Yellow basil with brown spots
I've tried googling why my basil leaves are yellowing and have brown spots, but I can't tell if it is one of the bacterial infections or if it is due to lack of nitrogen in the soil. I've attached a picture. I have a very large crop of basil and I'm afraid that I may have to pull them all out :( Thanks for your help!
We think this just looks old and tired. You could clip off the old leaves and see if it sprouts anew, but it just may be the end of the season.
FWIW, the underside of the leaves look "dirty". I'm starting to think it's downy mildew. I've trimmed the basil back and lots of new growth is stimulated, but as soon as the leaves start to mature, they turn yellow, have these brown spots and get this dark, dotty film (the mildew?) on the underside. The entire crop has been affected (the more newly planted basil as well as the older crop). Can I prevent this in coming years?
Based on your description this sure sounds like downy mildew.
If so, this is our first case for this year, which is better than in years past. It really hadn't been a problem around here until a few years ago.
Here is our page (from last year) with photos and more information: http://www.extension.umd.edu/growit/downy-mildew-basil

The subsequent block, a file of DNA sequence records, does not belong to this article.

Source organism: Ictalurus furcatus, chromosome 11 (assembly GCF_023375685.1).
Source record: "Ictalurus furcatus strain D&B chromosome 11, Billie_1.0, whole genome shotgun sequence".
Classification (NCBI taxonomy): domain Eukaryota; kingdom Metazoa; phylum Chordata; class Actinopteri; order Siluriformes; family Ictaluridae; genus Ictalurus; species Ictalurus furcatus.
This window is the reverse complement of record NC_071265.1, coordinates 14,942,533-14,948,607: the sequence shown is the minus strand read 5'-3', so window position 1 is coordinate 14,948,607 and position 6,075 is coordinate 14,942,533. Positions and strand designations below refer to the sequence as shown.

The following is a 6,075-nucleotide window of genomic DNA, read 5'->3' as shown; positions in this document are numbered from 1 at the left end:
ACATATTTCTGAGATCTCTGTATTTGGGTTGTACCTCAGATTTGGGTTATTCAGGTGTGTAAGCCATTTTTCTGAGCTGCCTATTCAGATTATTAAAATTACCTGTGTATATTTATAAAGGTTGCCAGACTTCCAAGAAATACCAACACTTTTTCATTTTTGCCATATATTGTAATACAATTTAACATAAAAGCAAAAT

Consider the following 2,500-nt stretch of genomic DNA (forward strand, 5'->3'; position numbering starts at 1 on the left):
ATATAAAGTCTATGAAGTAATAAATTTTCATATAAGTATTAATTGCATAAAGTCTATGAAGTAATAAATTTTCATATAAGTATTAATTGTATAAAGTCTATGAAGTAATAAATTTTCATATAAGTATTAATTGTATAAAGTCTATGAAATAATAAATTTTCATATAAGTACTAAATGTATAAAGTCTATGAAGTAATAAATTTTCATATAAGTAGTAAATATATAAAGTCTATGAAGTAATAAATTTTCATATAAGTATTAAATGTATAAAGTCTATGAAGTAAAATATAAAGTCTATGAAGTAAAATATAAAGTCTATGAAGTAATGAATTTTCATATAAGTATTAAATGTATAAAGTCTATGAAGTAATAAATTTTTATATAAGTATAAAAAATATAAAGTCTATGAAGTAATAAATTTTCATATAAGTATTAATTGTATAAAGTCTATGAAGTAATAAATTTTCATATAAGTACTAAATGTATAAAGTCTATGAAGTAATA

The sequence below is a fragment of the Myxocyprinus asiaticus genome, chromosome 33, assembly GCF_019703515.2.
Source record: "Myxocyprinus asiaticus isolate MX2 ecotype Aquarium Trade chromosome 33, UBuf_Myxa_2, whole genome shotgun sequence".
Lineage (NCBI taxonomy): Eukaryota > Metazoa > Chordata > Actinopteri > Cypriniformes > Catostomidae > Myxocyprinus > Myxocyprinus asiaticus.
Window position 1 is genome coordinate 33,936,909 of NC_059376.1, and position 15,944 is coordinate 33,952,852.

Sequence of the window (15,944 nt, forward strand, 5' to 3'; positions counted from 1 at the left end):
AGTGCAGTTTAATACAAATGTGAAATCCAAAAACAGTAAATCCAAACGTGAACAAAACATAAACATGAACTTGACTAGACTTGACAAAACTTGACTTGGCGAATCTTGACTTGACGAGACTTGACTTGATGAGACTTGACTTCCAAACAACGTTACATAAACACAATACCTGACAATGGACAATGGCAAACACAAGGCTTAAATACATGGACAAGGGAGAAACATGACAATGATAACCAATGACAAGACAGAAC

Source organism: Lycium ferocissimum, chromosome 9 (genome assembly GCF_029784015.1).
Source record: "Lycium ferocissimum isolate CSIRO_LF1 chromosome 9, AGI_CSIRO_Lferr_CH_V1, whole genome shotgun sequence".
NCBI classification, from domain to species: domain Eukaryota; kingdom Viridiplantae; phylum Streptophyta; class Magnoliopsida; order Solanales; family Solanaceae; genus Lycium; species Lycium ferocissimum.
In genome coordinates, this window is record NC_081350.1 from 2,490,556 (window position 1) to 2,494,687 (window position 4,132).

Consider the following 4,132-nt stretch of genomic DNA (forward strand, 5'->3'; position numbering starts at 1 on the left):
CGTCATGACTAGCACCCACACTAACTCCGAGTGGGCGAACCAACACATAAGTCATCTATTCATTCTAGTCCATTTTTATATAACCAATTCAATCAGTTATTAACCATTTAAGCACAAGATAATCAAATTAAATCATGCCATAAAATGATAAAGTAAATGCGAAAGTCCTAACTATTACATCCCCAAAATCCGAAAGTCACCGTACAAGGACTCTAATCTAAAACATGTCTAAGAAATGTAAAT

It is not supposed to be able to survive winters here, but clean up fallen leaves and debris and get it out of your yard.
Our vegetable specialist suggested starting your own next year from fresh seed.
Will this kind of mildew affect the other plants in my garden? (tomatoes, eggplants, pumpkin, peppers, zucchini, beans, peas?) Should I pull all of the basil up now and not wait for the end of the growing season? Is there a way, if it survives the winter, to remove it from the soil (like keep that area fallow or plant another crop there next year)?
.... and a follow-up. Should I use a different seeds than the one I used this past year? I'm not sure how they got downy mildew in the first place. Is it from the seeds? No one close by has a garden or anything, so I don't know how the "infection" started. Thanks!
It can come into your garden on seeds, seedlings, etc. so we would recommend getting your seed from a different supplier.
The good news is that no, it should not bother your other crops.
We would suggest pulling it up and cleaning up all debris now as it will only get worse.
As we said, it is not supposed to survive the winter, but growing it in a different spot or in a pot is not a bad idea.